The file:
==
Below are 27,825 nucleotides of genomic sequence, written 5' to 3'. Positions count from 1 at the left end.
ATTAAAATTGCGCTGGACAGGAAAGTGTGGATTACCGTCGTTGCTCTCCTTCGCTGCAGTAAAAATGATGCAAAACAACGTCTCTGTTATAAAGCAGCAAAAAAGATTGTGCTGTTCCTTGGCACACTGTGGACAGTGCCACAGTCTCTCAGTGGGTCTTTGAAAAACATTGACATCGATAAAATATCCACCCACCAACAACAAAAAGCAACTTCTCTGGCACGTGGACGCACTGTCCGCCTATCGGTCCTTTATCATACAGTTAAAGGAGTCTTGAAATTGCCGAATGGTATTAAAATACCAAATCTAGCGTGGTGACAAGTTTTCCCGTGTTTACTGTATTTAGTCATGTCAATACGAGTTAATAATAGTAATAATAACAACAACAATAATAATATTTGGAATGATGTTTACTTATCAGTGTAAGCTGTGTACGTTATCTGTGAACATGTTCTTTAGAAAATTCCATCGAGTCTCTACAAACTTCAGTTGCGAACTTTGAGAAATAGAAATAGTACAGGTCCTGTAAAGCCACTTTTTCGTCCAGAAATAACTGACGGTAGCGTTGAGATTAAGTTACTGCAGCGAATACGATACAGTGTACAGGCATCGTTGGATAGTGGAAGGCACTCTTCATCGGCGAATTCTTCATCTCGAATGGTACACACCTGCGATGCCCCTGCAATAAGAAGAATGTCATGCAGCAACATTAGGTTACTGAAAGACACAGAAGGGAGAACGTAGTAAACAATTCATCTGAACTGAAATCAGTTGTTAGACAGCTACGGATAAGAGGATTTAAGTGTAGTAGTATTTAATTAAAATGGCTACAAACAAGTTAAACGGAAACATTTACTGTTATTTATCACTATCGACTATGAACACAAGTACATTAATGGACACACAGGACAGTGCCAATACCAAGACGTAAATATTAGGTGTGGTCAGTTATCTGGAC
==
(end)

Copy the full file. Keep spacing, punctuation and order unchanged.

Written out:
Below are 27,825 nucleotides of genomic sequence, written 5' to 3'. Positions count from 1 at the left end.
ATTAAAATTGCGCTGGACAGGAAAGTGTGGATTACCGTCGTTGCTCTCCTTCGCTGCAGTAAAAATGATGCAAAACAACGTCTCTGTTATAAAGCAGCAAAAAAGATTGTGCTGTTCCTTGGCACACTGTGGACAGTGCCACAGTCTCTCAGTGGGTCTTTGAAAAACATTGACATCGATAAAATATCCACCCACCAACAACAAAAAGCAACTTCTCTGGCACGTGGACGCACTGTCCGCCTATCGGTCCTTTATCATACAGTTAAAGGAGTCTTGAAATTGCCGAATGGTATTAAAATACCAAATCTAGCGTGGTGACAAGTTTTCCCGTGTTTACTGTATTTAGTCATGTCAATACGAGTTAATAATAGTAATAATAACAACAACAATAATAATATTTGGAATGATGTTTACTTATCAGTGTAAGCTGTGTACGTTATCTGTGAACATGTTCTTTAGAAAATTCCATCGAGTCTCTACAAACTTCAGTTGCGAACTTTGAGAAATAGAAATAGTACAGGTCCTGTAAAGCCACTTTTTCGTCCAGAAATAACTGACGGTAGCGTTGAGATTAAGTTACTGCAGCGAATACGATACAGTGTACAGGCATCGTTGGATAGTGGAAGGCACTCTTCATCGGCGAATTCTTCATCTCGAATGGTACACACCTGCGATGCCCCTGCAATAAGAAGAATGTCATGCAGCAACATTAGGTTACTGAAAGACACAGAAGGGAGAACGTAGTAAACAATTCATCTGAACTGAAATCAGTTGTTAGACAGCTACGGATAAGAGGATTTAAGTGTAGTAGTATTTAATTAAAATGGCTACAAACAAGTTAAACGGAAACATTTACTGTTATTTATCACTATCGACTATGAACACAAGTACATTAATGGACACACAGGACAGTGCCAATACCAAGACGTAAATATTAGGTGTGGTCAGTTATCTGGAC